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Hematol Oncol Clin North Am. 2006 Aug;20(4):909-23.

Androgen deprivation therapy: monitoring and managing the complications.

Author information

1
Department of Medicine, University of Washington, Seattle Cancer Care Alliance, Seattle, WA 98109, USA. thigano@washington.edu

Abstract

Because many patients who have biochemical relapse will live for many years,preventing additional morbidity in those who are treated with ADT is of the utmost importance. No standard therapy is currently available for men who have biochemical relapse, although data are beginning to show that earlierADT may result in improved survival, at least in patients who have somewhat more advanced disease or rapid PSA doubling times or velocities. Treatment with intermittent ADT may attenuate some of the morbidities, such as loss of bone mineral density. Not all patients will experience all or even many of these complications, but patients can be empowered by learning about these beforehand and under-standing what can be done to prevent, monitor, or treat the side effects. Table 2 summarizes recommendations for baseline evaluations of men prior to initiation of ADT, and Table 3 summarizes interventions for specific complications. Better markers to distinguish patients who will benefit from ADT are needed. Newer hormonal agents or supplements are being researched. In the meantime, patients and the health care team can work together to combat complications related to ADT.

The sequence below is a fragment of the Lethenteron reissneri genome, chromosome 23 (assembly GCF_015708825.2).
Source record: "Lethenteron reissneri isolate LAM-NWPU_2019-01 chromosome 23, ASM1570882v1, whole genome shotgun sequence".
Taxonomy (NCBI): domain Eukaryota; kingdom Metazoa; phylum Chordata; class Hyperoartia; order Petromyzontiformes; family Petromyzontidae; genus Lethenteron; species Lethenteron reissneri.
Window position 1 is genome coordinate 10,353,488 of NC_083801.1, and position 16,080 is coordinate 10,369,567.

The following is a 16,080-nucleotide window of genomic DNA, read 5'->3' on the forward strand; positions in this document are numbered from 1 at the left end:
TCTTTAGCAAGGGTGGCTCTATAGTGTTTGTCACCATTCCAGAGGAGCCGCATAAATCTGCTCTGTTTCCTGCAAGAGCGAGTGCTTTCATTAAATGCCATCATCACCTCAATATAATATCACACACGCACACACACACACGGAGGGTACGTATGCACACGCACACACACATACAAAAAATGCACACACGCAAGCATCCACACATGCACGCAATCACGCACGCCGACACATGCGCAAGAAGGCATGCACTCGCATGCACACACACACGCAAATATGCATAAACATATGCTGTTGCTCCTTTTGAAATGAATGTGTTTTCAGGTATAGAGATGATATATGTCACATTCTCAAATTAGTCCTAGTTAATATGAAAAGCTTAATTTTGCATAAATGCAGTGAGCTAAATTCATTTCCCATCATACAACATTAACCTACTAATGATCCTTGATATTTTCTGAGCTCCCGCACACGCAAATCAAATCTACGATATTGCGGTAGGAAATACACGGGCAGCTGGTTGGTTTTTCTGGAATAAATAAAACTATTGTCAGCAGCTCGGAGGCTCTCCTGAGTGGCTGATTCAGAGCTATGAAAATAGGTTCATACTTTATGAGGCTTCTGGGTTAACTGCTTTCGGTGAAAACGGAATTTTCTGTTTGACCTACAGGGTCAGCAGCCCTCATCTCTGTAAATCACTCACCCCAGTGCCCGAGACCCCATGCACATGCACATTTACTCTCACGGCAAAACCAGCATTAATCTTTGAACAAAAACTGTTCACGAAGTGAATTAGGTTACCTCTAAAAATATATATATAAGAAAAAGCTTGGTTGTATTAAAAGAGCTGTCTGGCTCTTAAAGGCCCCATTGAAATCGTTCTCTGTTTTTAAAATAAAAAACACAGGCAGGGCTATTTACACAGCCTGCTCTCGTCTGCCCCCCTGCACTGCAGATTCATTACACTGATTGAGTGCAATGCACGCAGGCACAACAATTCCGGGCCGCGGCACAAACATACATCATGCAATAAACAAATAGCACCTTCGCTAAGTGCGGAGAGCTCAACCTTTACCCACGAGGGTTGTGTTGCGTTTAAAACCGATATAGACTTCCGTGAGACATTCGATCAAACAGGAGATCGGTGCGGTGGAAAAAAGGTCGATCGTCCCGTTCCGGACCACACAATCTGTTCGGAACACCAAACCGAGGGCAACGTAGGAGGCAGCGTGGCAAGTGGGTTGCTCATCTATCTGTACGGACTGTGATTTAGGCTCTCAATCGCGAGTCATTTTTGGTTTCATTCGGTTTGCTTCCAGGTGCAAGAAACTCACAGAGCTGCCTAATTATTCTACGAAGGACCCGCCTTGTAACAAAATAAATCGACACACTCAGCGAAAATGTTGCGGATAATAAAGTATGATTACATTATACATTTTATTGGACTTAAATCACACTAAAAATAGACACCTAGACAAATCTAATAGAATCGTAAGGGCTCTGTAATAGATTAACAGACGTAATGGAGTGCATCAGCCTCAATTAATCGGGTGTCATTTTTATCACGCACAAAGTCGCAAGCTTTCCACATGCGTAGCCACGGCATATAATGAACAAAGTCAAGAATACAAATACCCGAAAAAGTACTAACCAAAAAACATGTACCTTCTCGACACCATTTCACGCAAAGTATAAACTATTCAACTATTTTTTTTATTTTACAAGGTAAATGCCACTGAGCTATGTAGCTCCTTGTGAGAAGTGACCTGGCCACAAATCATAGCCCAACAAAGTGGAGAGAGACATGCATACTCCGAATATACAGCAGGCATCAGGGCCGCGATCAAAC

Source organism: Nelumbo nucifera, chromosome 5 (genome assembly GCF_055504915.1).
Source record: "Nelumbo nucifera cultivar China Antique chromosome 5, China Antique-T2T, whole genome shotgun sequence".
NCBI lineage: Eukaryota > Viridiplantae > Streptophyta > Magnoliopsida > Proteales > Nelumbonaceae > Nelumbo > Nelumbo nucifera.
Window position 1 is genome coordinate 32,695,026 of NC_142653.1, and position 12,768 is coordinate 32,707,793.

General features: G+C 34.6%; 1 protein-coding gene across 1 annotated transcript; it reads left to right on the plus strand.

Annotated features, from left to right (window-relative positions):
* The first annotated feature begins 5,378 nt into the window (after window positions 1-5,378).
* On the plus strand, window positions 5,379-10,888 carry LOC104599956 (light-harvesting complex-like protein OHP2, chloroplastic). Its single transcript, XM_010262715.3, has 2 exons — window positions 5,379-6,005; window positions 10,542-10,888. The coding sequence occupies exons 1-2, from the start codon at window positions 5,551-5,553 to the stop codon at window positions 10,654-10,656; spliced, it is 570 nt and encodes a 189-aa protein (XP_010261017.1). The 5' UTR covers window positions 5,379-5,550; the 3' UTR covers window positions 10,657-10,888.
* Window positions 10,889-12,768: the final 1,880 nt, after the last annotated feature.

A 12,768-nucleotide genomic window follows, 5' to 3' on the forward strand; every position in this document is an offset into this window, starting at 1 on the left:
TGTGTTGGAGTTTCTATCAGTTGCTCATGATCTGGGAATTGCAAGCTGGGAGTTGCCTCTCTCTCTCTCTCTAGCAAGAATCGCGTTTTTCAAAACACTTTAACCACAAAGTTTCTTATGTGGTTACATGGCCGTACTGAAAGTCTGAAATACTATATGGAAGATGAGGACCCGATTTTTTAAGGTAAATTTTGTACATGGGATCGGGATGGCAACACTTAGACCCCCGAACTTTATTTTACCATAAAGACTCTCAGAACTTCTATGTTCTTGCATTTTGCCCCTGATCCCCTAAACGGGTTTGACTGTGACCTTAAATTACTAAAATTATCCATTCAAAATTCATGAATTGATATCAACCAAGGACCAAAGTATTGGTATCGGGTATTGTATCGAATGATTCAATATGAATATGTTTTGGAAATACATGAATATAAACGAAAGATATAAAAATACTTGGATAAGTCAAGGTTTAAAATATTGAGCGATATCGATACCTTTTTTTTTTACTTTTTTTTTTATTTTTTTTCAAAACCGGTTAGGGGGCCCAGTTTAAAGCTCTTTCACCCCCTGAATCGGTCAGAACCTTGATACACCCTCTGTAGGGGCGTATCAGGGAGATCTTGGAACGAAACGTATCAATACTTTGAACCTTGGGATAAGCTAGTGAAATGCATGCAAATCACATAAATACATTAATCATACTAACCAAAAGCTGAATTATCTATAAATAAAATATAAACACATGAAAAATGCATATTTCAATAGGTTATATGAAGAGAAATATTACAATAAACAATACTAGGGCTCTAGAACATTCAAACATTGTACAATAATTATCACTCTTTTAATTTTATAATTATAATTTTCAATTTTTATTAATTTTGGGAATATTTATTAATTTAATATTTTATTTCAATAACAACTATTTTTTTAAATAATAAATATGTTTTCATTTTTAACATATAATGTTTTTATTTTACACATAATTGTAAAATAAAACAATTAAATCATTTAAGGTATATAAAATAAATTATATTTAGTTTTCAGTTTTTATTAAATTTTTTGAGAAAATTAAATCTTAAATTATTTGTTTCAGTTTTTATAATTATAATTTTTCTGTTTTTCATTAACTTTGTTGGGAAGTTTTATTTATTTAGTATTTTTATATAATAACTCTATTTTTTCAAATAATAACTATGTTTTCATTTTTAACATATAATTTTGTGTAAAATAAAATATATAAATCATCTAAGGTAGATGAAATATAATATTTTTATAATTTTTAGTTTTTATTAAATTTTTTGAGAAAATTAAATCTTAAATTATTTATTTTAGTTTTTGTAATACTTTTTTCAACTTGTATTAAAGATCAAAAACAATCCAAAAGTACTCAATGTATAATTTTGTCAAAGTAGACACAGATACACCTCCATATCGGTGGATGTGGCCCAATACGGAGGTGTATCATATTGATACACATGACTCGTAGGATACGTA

PMID:
16861122
DOI:
10.1016/j.hoc.2006.03.013
[Indexed for MEDLINE]
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